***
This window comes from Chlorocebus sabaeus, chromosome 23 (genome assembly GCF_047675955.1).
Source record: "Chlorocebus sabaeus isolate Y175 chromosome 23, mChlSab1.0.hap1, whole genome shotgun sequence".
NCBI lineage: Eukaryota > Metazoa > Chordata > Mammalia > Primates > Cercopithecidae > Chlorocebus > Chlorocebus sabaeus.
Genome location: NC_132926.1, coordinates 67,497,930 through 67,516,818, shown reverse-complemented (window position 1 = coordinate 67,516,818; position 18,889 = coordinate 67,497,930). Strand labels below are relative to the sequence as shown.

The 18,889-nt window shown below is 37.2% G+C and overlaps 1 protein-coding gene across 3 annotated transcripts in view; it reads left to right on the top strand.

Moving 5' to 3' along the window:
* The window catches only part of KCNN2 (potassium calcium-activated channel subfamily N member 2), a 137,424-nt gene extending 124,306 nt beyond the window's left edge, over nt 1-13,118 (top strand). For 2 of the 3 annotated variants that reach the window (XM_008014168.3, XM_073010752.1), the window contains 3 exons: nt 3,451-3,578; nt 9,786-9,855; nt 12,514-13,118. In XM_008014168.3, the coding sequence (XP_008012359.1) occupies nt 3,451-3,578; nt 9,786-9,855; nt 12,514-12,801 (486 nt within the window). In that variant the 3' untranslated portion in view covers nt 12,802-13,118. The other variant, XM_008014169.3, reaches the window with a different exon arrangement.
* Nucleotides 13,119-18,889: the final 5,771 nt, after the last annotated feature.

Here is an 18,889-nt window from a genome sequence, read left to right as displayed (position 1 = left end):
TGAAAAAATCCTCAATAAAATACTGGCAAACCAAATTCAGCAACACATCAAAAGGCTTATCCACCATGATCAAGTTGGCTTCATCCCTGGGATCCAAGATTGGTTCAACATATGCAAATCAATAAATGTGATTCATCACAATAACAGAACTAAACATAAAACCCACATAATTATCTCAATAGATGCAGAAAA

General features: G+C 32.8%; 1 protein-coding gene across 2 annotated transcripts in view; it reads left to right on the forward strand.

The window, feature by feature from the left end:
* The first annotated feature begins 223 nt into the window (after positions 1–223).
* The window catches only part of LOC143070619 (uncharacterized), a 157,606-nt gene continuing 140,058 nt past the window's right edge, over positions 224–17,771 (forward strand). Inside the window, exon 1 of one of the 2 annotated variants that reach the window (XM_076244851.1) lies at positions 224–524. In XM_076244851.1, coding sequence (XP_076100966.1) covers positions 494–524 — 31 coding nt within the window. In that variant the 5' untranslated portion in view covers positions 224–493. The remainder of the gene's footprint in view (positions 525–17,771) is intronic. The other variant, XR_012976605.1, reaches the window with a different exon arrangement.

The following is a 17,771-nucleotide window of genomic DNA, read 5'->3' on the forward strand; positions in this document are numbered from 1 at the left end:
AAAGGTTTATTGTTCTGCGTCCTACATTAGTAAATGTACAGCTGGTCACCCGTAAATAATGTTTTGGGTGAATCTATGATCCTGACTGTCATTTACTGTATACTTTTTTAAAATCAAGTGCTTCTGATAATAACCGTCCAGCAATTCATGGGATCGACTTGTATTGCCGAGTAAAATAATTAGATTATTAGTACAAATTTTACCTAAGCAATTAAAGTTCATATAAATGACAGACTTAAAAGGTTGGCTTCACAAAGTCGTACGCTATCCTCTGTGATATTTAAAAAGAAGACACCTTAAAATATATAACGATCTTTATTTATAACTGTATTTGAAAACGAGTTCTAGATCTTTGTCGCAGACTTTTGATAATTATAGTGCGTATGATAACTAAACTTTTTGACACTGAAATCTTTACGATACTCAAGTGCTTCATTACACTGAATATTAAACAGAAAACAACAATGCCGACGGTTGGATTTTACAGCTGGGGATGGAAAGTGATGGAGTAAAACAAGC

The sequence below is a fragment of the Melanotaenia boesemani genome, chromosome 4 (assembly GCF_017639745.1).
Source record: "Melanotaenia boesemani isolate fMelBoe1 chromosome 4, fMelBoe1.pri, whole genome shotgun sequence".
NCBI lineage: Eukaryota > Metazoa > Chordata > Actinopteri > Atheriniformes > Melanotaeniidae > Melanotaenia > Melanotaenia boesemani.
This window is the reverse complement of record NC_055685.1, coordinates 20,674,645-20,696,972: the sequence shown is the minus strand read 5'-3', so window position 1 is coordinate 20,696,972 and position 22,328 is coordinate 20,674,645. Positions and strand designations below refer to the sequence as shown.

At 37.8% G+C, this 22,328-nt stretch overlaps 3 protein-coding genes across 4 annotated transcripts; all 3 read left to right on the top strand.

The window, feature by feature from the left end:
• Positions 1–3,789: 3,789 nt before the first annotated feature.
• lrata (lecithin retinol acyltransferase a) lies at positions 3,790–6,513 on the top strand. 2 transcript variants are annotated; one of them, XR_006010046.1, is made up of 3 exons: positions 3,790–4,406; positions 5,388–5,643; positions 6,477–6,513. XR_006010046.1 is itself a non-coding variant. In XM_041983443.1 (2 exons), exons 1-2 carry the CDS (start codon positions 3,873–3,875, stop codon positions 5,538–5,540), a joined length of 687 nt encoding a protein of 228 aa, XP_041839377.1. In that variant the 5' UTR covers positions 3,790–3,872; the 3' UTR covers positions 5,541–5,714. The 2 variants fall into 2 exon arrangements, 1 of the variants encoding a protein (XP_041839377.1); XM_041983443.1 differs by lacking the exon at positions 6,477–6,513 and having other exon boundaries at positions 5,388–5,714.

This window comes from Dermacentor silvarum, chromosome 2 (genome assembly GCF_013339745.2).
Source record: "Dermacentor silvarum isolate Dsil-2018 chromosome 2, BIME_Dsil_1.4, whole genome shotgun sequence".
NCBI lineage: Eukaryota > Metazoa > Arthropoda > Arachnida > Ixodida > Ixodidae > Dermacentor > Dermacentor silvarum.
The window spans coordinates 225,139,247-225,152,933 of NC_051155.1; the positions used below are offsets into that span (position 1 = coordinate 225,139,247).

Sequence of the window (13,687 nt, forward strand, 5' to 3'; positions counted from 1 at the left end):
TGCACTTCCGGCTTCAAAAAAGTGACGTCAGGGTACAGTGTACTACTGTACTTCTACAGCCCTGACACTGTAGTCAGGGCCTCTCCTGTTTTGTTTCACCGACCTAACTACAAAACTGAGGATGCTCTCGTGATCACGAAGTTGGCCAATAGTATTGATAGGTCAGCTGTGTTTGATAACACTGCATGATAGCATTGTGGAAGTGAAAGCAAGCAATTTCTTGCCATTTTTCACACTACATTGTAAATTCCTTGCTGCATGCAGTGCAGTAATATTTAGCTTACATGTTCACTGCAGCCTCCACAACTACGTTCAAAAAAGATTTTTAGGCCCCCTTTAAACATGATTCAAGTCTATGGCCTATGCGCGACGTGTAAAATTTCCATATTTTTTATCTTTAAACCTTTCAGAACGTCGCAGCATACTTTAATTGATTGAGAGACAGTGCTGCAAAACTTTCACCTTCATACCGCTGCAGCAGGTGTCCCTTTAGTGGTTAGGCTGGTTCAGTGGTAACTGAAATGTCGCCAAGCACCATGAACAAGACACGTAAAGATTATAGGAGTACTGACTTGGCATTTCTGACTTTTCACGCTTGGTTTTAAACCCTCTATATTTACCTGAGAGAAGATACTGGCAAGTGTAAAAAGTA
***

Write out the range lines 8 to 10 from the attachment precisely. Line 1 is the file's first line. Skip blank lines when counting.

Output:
* Nucleotides 13,119-18,889: the final 5,771 nt, after the last annotated feature.

Here is an 18,889-nt window from a genome sequence, read left to right as displayed (position 1 = left end):
TGAAAAAATCCTCAATAAAATACTGGCAAACCAAATTCAGCAACACATCAAAAGGCTTATCCACCATGATCAAGTTGGCTTCATCCCTGGGATCCAAGATTGGTTCAACATATGCAAATCAATAAATGTGATTCATCACAATAACAGAACTAAACATAAAACCCACATAATTATCTCAATAGATGCAGAAAA